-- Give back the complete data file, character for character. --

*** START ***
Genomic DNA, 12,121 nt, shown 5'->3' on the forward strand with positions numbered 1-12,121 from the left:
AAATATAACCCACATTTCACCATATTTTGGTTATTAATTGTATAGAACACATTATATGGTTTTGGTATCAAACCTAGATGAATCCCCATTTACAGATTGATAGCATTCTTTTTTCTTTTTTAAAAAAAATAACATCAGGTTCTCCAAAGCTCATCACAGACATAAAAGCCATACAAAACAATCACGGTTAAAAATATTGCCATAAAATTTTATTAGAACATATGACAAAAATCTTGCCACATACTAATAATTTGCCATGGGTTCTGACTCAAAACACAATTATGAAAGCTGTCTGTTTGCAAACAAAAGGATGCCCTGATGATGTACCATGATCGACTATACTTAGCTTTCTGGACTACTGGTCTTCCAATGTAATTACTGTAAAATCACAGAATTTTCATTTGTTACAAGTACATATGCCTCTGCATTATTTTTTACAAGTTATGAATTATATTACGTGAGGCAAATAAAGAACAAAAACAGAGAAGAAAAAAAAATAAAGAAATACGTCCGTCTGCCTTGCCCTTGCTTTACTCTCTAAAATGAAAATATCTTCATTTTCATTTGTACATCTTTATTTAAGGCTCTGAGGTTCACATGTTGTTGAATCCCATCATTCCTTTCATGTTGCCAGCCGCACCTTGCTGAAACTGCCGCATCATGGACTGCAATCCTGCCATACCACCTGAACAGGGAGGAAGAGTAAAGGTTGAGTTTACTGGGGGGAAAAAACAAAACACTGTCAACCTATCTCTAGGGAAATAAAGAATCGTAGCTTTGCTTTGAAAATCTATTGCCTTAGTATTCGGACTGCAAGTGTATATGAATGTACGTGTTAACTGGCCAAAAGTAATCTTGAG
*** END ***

Genomic DNA, 12,121 nt, shown 5'->3' on the forward strand with positions numbered 1-12,121 from the left:
AAATATAACCCACATTTCACCATATTTTGGTTATTAATTGTATAGAACACATTATATGGTTTTGGTATCAAACCTAGATGAATCCCCATTTACAGATTGATAGCATTCTTTTTTCTTTTTTAAAAAAAATAACATCAGGTTCTCCAAAGCTCATCACAGACATAAAAGCCATACAAAACAATCACGGTTAAAAATATTGCCATAAAATTTTATTAGAACATATGACAAAAATCTTGCCACATACTAATAATTTGCCATGGGTTCTGACTCAAAACACAATTATGAAAGCTGTCTGTTTGCAAACAAAAGGATGCCCTGATGATGTACCATGATCGACTATACTTAGCTTTCTGGACTACTGGTCTTCCAATGTAATTACTGTAAAATCACAGAATTTTCATTTGTTACAAGTACATATGCCTCTGCATTATTTTTTACAAGTTATGAATTATATTACGTGAGGCAAATAAAGAACAAAAACAGAGAAGAAAAAAAAATAAAGAAATACGTCCGTCTGCCTTGCCCTTGCTTTACTCTCTAAAATGAAAATATCTTCATTTTCATTTGTACATCTTTATTTAAGGCTCTGAGGTTCACATGTTGTTGAATCCCATCATTCCTTTCATGTTGCCAGCCGCACCTTGCTGAAACTGCCGCATCATGGACTGCAATCCTGCCATACCACCTGAACAGGGAGGAAGAGTAAAGGTTGAGTTTACTGGGGGGAAAAAACAAAACACTGTCAACCTATCTCTAGGGAAATAAAGAATCGTAGCTTTGCTTTGAAAATCTATTGCCTTAGTATTCGGACTGCAAGTGTATATGAATGTACGTGTTAACTGGCCAAAAGTAATCTTGAG